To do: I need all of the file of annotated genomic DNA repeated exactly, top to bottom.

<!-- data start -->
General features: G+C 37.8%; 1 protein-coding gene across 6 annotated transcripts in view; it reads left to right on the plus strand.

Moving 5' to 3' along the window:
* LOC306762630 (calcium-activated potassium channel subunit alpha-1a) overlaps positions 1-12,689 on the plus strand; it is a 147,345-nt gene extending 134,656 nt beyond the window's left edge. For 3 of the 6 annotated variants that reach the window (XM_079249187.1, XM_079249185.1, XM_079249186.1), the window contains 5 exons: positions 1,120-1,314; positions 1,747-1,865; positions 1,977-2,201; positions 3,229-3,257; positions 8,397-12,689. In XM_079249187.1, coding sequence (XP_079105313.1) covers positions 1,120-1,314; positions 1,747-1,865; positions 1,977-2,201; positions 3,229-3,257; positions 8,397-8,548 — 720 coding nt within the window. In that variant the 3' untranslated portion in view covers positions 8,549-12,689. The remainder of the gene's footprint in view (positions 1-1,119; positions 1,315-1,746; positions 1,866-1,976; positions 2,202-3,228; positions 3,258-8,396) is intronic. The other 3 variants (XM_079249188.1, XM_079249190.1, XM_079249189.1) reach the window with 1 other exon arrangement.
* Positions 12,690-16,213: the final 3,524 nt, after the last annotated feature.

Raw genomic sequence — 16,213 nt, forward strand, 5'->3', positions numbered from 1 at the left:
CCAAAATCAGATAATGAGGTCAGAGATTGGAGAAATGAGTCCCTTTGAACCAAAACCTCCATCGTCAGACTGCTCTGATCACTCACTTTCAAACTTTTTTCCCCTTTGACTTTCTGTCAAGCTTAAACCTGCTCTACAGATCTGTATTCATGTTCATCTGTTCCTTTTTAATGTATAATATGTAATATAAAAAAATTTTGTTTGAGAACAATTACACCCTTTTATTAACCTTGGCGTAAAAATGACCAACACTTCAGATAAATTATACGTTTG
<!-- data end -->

General features: G+C 37.8%; 1 protein-coding gene across 6 annotated transcripts in view; it reads left to right on the plus strand.

Moving 5' to 3' along the window:
* LOC306762630 (calcium-activated potassium channel subunit alpha-1a) overlaps positions 1-12,689 on the plus strand; it is a 147,345-nt gene extending 134,656 nt beyond the window's left edge. For 3 of the 6 annotated variants that reach the window (XM_079249187.1, XM_079249185.1, XM_079249186.1), the window contains 5 exons: positions 1,120-1,314; positions 1,747-1,865; positions 1,977-2,201; positions 3,229-3,257; positions 8,397-12,689. In XM_079249187.1, coding sequence (XP_079105313.1) covers positions 1,120-1,314; positions 1,747-1,865; positions 1,977-2,201; positions 3,229-3,257; positions 8,397-8,548 — 720 coding nt within the window. In that variant the 3' untranslated portion in view covers positions 8,549-12,689. The remainder of the gene's footprint in view (positions 1-1,119; positions 1,315-1,746; positions 1,866-1,976; positions 2,202-3,228; positions 3,258-8,396) is intronic. The other 3 variants (XM_079249188.1, XM_079249190.1, XM_079249189.1) reach the window with 1 other exon arrangement.
* Positions 12,690-16,213: the final 3,524 nt, after the last annotated feature.

Raw genomic sequence — 16,213 nt, forward strand, 5'->3', positions numbered from 1 at the left:
CCAAAATCAGATAATGAGGTCAGAGATTGGAGAAATGAGTCCCTTTGAACCAAAACCTCCATCGTCAGACTGCTCTGATCACTCACTTTCAAACTTTTTTCCCCTTTGACTTTCTGTCAAGCTTAAACCTGCTCTACAGATCTGTATTCATGTTCATCTGTTCCTTTTTAATGTATAATATGTAATATAAAAAAATTTTGTTTGAGAACAATTACACCCTTTTATTAACCTTGGCGTAAAAATGACCAACACTTCAGATAAATTATACGTTTG